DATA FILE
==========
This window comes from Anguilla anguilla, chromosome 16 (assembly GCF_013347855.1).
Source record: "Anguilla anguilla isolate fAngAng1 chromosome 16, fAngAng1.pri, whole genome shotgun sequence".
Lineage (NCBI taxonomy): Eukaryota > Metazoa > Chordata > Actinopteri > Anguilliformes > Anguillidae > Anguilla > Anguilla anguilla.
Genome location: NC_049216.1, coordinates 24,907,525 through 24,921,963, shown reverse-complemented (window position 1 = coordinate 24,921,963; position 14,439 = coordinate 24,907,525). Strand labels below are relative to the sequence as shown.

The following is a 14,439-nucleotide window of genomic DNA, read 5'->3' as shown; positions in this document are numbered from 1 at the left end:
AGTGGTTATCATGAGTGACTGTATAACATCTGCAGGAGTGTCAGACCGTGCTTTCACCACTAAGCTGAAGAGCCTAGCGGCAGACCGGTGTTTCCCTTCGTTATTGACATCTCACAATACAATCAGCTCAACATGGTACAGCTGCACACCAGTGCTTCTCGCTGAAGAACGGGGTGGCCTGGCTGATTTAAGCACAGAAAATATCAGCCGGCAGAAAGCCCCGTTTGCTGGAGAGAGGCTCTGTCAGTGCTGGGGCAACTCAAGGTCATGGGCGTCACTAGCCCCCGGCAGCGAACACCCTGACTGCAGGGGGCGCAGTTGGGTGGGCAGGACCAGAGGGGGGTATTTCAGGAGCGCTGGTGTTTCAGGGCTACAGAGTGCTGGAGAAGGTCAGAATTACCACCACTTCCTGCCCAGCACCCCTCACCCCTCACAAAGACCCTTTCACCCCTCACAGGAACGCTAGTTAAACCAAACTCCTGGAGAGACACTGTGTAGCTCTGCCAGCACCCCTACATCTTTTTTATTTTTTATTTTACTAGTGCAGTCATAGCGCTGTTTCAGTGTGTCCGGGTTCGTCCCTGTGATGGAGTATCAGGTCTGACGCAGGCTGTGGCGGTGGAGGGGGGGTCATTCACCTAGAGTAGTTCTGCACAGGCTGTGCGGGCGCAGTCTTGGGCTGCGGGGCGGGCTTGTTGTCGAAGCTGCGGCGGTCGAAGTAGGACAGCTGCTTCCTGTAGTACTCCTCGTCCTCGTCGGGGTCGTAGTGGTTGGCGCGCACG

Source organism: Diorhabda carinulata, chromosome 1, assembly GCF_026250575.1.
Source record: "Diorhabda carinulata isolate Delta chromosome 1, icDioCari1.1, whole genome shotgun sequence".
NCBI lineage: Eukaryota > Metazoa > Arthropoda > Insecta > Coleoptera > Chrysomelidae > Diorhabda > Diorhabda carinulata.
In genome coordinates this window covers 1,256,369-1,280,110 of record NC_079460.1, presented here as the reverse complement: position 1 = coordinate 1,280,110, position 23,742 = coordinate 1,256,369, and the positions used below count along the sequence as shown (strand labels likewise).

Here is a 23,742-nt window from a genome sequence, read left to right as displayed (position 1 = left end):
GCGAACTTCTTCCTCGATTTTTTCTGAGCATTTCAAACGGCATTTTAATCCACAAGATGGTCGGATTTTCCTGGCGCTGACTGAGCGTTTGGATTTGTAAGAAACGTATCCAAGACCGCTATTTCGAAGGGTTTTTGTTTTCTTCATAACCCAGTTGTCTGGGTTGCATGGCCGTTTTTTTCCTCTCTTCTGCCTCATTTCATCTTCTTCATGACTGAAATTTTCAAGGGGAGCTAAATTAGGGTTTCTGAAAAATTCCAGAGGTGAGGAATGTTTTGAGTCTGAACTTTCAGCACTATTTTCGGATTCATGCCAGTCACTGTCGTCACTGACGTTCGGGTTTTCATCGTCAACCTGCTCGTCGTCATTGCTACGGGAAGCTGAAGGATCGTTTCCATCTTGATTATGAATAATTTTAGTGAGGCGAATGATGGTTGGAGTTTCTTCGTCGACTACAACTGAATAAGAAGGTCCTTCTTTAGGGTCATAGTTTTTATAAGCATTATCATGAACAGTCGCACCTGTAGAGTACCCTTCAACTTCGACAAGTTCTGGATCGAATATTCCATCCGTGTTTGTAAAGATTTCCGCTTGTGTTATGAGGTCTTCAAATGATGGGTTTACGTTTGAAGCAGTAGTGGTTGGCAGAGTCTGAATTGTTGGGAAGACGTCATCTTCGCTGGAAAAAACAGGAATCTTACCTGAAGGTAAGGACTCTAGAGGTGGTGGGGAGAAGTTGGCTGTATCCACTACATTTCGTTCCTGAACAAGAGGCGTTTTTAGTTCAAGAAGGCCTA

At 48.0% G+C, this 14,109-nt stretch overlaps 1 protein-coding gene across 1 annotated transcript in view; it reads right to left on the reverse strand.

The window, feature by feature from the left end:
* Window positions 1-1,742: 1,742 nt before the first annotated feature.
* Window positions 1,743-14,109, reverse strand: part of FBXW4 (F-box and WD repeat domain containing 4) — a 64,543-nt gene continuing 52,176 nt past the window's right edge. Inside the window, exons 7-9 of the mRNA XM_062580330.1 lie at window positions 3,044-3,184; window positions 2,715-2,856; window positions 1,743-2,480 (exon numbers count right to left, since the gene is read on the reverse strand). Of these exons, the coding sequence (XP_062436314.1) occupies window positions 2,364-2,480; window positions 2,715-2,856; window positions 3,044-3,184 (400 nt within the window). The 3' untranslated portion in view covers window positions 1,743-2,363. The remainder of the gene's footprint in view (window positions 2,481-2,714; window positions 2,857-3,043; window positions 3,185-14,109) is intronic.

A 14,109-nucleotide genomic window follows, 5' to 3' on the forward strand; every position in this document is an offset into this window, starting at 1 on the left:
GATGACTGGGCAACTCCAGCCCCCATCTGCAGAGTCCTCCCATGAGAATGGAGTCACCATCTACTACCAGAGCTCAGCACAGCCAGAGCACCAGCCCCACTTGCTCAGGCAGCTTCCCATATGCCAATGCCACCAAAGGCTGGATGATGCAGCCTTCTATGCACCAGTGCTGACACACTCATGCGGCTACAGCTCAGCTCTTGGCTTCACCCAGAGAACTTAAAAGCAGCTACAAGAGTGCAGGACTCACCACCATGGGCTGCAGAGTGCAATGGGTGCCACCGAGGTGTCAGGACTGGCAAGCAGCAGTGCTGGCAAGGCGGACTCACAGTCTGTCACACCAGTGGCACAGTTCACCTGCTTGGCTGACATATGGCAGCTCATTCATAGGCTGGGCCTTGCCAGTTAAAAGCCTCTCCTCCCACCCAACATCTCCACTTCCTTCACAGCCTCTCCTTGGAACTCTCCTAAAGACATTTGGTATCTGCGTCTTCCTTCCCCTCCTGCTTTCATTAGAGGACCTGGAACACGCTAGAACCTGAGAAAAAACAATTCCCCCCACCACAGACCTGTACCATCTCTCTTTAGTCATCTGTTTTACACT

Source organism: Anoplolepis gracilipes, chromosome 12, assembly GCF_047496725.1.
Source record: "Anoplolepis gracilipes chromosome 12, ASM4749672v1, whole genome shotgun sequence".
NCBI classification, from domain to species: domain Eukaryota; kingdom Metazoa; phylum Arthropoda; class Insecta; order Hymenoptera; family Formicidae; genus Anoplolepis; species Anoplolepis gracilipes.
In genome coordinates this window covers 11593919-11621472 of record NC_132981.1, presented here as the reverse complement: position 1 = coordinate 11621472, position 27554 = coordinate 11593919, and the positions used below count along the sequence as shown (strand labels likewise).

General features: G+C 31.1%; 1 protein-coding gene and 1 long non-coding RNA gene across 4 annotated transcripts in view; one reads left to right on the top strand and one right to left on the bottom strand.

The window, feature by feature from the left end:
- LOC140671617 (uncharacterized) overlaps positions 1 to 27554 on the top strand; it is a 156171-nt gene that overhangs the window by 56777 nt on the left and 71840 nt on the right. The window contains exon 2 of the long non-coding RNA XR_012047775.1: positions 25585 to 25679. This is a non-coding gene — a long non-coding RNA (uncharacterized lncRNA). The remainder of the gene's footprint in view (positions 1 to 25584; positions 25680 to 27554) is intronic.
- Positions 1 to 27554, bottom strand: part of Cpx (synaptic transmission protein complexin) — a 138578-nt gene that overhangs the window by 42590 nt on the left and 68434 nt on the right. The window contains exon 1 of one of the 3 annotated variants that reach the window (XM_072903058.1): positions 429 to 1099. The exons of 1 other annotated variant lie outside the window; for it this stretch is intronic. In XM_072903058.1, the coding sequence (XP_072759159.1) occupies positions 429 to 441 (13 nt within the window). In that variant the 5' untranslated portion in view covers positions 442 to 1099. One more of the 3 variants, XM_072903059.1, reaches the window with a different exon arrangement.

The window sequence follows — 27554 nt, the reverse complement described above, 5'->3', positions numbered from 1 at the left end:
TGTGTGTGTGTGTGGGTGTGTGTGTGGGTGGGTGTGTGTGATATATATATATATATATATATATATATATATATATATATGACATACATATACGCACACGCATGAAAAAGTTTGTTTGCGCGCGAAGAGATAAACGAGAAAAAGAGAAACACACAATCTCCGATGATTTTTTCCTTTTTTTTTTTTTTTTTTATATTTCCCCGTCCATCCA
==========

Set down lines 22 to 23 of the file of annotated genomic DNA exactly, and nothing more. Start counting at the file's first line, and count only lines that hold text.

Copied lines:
In genome coordinates this window covers 11593919-11621472 of record NC_132981.1, presented here as the reverse complement: position 1 = coordinate 11621472, position 27554 = coordinate 11593919, and the positions used below count along the sequence as shown (strand labels likewise).

General features: G+C 31.1%; 1 protein-coding gene and 1 long non-coding RNA gene across 4 annotated transcripts in view; one reads left to right on the top strand and one right to left on the bottom strand.